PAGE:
"You wrote this? I knew you could write but I never thought it would be this good - it doesn't even sound like you."

I had always imagined that my novel writing was totally me, maybe now I should think of it as the 'inner' me - heh.

Reading the Signs said...

"A poet is someone who can hammer a nail straight." I can't remember who said that. I like it; though in my experience a poet is someone who doesn't know how to drive. I do, so perhaps I'm not the real thing. What is a poetic personality? Anyway, I enjoyed this post. I love it when writers talk about process, all the particulars and incidentals.

Chris said...

I also write the odd bit of poetry but only bad poetry. Laugh if you will, but it's tough to do. I've only ever posted one for the world to see

http://www.flickr.com/photos/adele-lemon/221585528/in/set-72157594249268931/

I've enjoyed reading the Vision entries. I seriously thought of trying my hand at a submission, but every time I started to draft a story it ended up being autobiographical.

Perhaps a non-fiction contest?

The Moon Topples said...

Jessica: I like your story. I suppose I wish I came across as the poetry type, but it's work and I don't, I guess. Hope you didn't get into trouble...

HinSF: Glad to lessen your schitzo feeling. Or at least give it some company. I don't generally worry about the opinions of others (especially coworkers I don't know very well), but having only recently decided to write seriously, I suppose I am still sometimes vulnerable to thinking that maybe I don't have the right whatever to make it work.

Struggly: Thanks. I like this style, too. But it isn't for everything. Also, thanks for reminding me that I haven't been very funny lately. Maybe I'll try to fix this soon.

Minx: I guess I think of it as "a" me, but "inner me" works nicely, too. And I suppose it's nicer for friends to be pleasantly surprised than having it be one of those awkward things where they hate what you've written.

RTS: "Hammer a nail straight..." Is this because there's no money in poetry and they all become carpenters? I shall analyze my driving to discover whether I meet the other criteria. Thanks for your nice comments.

Chris: Bad poetry is pretty easy to write, but only if you're not doing it on purpose. I kind of liked the shoe poem: is that wrong?

And autobiographical would probably have been fine. A lot of fiction is just thinly disguised real life. Maybe next time?

I thought about having a non-fiction aspect, but couldn't make it work logistically with the rest of the contest. Will mull the idea over, though.

Ms Baroque said...

Hm, that's so funny. I spend my whole life trying to come over as NOT the poetry type! (Once I was getting ready to go out and I said to my kid, who was 13, & who has a very reliable eye: how do I look? "Like a poet," he says. I go oh no, is it the shoes? Do you think I should change the shoes? He goes, "You can, but it won't work.")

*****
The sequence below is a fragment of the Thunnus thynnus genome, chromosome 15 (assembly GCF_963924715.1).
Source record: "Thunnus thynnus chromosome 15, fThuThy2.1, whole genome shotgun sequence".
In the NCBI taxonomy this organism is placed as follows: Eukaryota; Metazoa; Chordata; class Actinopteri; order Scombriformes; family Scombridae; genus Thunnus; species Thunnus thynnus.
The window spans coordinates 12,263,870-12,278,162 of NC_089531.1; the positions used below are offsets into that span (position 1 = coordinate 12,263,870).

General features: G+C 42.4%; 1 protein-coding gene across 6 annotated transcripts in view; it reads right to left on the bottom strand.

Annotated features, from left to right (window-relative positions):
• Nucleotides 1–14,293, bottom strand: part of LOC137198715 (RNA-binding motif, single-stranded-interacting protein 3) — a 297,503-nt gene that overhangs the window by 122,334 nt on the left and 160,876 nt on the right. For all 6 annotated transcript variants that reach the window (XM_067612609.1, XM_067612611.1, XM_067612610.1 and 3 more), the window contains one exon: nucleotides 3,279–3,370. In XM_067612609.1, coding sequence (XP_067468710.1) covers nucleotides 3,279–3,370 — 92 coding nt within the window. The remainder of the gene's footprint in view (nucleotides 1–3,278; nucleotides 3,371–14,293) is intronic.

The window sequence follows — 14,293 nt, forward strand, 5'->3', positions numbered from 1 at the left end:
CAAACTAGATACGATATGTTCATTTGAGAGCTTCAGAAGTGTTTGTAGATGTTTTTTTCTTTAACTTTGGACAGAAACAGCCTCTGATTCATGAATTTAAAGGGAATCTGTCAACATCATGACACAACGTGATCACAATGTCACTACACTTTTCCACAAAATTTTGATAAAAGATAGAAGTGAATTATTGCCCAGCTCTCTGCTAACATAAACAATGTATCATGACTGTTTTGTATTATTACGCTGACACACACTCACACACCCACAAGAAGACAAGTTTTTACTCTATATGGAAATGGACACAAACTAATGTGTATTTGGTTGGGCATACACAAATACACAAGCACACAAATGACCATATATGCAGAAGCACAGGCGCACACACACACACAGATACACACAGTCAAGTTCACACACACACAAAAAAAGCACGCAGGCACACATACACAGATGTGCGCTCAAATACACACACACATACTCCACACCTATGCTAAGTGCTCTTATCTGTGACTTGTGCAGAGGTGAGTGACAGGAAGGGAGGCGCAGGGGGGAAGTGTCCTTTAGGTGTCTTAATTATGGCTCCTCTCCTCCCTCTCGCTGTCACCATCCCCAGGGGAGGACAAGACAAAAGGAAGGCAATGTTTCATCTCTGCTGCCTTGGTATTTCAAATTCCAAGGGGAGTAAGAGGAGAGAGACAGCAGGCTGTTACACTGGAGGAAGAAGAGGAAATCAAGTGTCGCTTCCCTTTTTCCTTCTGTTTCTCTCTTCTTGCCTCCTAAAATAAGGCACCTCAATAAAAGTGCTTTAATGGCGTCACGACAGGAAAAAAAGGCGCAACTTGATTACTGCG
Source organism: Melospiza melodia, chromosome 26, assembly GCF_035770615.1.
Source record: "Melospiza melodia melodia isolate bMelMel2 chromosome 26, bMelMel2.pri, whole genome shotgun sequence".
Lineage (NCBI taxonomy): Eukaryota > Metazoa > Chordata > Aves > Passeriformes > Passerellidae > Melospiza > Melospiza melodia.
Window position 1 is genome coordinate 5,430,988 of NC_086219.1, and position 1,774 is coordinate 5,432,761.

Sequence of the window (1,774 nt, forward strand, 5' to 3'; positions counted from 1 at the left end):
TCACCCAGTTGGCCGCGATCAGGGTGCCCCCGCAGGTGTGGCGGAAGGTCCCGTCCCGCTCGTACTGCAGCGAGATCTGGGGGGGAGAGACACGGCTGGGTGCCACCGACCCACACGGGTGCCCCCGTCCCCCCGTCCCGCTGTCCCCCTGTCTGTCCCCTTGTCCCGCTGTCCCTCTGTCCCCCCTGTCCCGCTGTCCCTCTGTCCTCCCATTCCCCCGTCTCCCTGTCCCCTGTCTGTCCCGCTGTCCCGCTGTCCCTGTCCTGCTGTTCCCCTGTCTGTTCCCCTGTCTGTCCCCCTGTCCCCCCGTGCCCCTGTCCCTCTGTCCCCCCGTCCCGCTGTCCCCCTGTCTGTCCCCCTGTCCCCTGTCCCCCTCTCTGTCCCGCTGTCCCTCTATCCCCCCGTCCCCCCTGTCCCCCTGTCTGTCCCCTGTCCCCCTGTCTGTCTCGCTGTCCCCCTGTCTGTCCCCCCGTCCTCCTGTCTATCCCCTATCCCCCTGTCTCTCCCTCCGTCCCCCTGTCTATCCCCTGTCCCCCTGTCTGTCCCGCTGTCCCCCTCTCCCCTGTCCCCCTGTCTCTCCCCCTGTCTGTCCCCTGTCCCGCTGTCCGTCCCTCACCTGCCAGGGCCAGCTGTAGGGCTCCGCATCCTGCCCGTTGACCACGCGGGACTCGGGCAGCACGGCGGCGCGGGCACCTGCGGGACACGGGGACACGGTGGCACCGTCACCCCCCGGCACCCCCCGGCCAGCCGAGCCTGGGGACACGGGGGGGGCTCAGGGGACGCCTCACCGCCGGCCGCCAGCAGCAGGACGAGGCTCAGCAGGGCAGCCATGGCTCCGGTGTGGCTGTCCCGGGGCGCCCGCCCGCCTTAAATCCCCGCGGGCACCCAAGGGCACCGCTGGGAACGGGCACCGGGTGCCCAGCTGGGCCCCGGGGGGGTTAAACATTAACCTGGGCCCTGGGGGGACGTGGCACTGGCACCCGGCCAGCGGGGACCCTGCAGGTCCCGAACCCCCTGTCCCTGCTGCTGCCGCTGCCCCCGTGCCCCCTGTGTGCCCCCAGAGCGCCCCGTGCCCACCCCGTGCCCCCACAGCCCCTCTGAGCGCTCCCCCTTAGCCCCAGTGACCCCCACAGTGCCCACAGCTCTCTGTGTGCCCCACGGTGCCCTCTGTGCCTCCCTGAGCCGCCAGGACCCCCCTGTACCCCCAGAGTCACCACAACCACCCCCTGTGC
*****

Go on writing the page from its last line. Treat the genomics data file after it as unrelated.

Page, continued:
Anyway, in my experience if someone can't imagine you writing, it's because they can't imagine themselves writing. People project. That's why they say things like, "Oh, what a nice hobby," or they can't believe it if you say you get things published. It just hasn't occurred to them that someone they know could do that.

Especially at work!

Marie said...

I think you write well.

I actually find it harder to write for my blog because it's closer to my speaking voice. I find writing fiction much easier, especially if it's in the first person as I can become the character and take on their voice. It's a bit like acting I suppose.

The Moon Topples said...

Ms. B: I think it also has to do with people making the quick and easy decision regarding someone they don't know well. It may be similar to how I was forever explaining to people (in my music-making days) that just because I had dyed my hair blue or whatever, that did not mean that the band I played in was a punk band.

Marie: Thanks for the boost. It probably took me a long time to get to where my voice was a comfortable place to write from, but I wasn't really aware of a process taking place or anything.

DonnaG said...

Most often when I tell business peers about my fiction writing, their eyebrows go up and then they say something like: "Yeah. I've always wanted to write a book."

And I'm tempted to answer back: "Well, just freakin' do it, then!"

Sundry said...

Very interesting, this conversation on different styles of writing. Me too. I think my blog is actually a lot more like my personal speaking style than most of my writing. One of the reasons I think I've kept the blog up is that I hope to one day be able to integrate a bit of the lightness of it into my fiction. I think one of the problems with my first novel is that I got into "novel voice." All serious. How come I make people laugh in real life, but my characters are so blinking serious?